US 4798456 A
A hyperacuity testing method is suitably programmed for quantitatively measuring metamorphopsia of a patient's visual system, detecting and measuring metamorphopsia behind a media opacity, such as cataract, and detecting and measuring smaller amounts of metamorphopsia and other visual distortions than previously possible. The method comprises displaying at least two spaced and fixed first spots on a screen, along with a movable second spot. A patient is instructed to selectively move the second spot relative to the fixed first spots whereby the clinician is enabled to comparatively record separation distances and displacement of the second spot relative to the first spots.
1. A method for evaluating metamorphopsia comprising the steps of
displaying at least two first spots in fixed and spaced relationship relative to each other on a display screen having imaginary intersecting and perpendicular X and Y axes,
displaying a second spot on said display screen between said first spots,
selectively moving said second spot in the direction of one or both of said X and Y axes relative to said first spots for observation and comment by a patient,
recording said patient's observation and perception of the center position and alignment of said second spot relative to said first spots, and
measuring and recording the relative separation distances between said second spot and said first spots and the displacement of said second spot relative to an imaginary line intersecting said first spots to determine spatial distortion and evaluation of metamorphopsia.
2. The method of claim 1 wherein said first-mentioned displaying step comprises displaying said two first spots in vertically spaced relationship on said Y axis.
3. The method of claim 1 wherein said first-mentioned displaying step comprises displaying said two first spots in horizontally spaced relationship on said X axis.
4. The method of claim 1 wherein said first-mentioned displaying step comprises displaying a first pair of said first spots in vertically spaced relationship on said Y axis and further displaying a second pair of said first spots in horizontally spaced relationship on said X axis.
5. The method of claim 4 wherein said first-mentioned displaying step comprises displaying at least one third spot diagonally relative to the intersection of said X and Y axes and in alignment relative to at least one of said first spots.
6. The method of claim 5 wherein said first-mentioned displaying step comprises displaying a said third spot at each corner of an imaginary rectangle intersecting said first and third spots.
7. The method of claim 1 wherein said first-mentioned displaying step comprises displaying at least one third spot diagonally relative to the intersection of said X and Y axes.
8. The method of claim 7 wherein said first-mentioned displaying step comprises displaying said third spot in horizontal alignment relative to one of said first spots and in the direction of said X axis.
9. The method of claim 7 wherein said first-mentioned displaying step comprises displaying said third spot in vertical alignment relative to one of said first spots in the direction of said Y axis.
10. Apparatus for evaluating metamorphopsia comprising
a display screen having imaginary intersecting and perpendicular X and Y coordinates,
means for displaying at least two first spots in fixed and spaced relationship relative to each other and a second spot between said first spots on said display screen, and
means for permitting selective movement of said second spot by a patient in the direction of both said X and Y axes relative to said first spots,
means for recording said patient's observation and perception of the center position and alignment of said second spot relative to said first spots, and
means for measuring and recording the relative separation distances between said second spot and said first spots and the displacement of said second spot relative to an imaginary line intersecting said first spots to determine spatial distortion and evaluation of metamorphopsia.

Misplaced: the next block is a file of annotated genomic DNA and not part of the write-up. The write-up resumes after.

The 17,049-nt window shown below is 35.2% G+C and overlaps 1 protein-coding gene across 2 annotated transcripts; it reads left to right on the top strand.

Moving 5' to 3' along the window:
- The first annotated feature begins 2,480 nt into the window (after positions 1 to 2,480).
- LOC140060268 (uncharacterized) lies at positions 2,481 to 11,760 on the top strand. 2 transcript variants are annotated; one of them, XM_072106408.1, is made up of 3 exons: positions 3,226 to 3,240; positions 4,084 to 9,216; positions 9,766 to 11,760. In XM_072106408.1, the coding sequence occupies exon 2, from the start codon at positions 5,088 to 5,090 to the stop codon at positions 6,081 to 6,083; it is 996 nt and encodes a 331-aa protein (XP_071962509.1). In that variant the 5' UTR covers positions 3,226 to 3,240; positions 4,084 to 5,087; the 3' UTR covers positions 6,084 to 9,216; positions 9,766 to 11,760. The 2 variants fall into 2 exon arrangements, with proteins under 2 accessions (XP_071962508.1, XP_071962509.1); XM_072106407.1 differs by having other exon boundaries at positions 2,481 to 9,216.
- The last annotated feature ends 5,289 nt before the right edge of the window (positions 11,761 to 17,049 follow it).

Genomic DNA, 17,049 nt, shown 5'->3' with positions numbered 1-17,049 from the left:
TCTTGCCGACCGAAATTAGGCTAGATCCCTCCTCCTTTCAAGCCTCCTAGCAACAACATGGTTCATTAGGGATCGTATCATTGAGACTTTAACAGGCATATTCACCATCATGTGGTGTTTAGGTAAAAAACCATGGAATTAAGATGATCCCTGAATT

This invention was made with Government support under Grant Contract No. R01 EY-03674, awarded by the National Institute of Health. The Government has certain rights in this invention.
This invention relates generally to a method for evaluating metamorphopsia and more particularly to a method using an Amsler Grid type approach for such evaluation.
The pre-surgical assessment of visual potential in eyes with occluded optical media is a challenge which often confronts the ophthalmic surgeon. Patients with corneal opacification, dense cataracts, and vitreal bleeds of the eye may exhibit reduced vision whereby estimating retinal and visual potential is at best inaccurate.
Various devices and attendant methods, such as the laser interferometer, the Potential Acuity Meter (PAM), and electro-physiological instruments, have been developed in response to this need. The former two methods, while useful in many cases, are ineffective unless a clear "window" exists in a particular opacity. The latter method yields information that must be interpreted with considerable caution because of difficulties encountered in distinguishing between responses originating from the fovea, as opposed to the surrounding retina, the effects of optical degradation on patterned stimuli, etc..
The aforementioned disadvantages do not apply to the use of hyperacuity tests of the type discussed in co-pending U.S. Application Ser. No. 028,711, filed on Mar. 20, 1987 by Jay M. Enoch, a co-inventor for herein, "Hyperacuity Testing Instrument for Evaluating Visual Function". First, performance on hyperacuity tasks has been shown to be much less affected by optical degradation produced by both simulated and real ocular opacities than is performance of resolution tasks. Indeed, no clear "window" in a media opacity is required. Second, because hyperacuity performance falls off rapidly with increasing retinal eccentricity, foveally vs. extrafoveally-based responses are difficult to confuse when they are compared.
Metamorphopsia refers to several forms of image distortion that patients may experience who exhibit certain forms of central retinopathy or choroidopathy and/or a history of retinal detachment, sub-retinal tumor or tractional lesions. To help analyze these disturbances of visual function (as well as to delineate the bounds of central scotomas and areas of distortion), the well-known Amsler Grid test is often employed.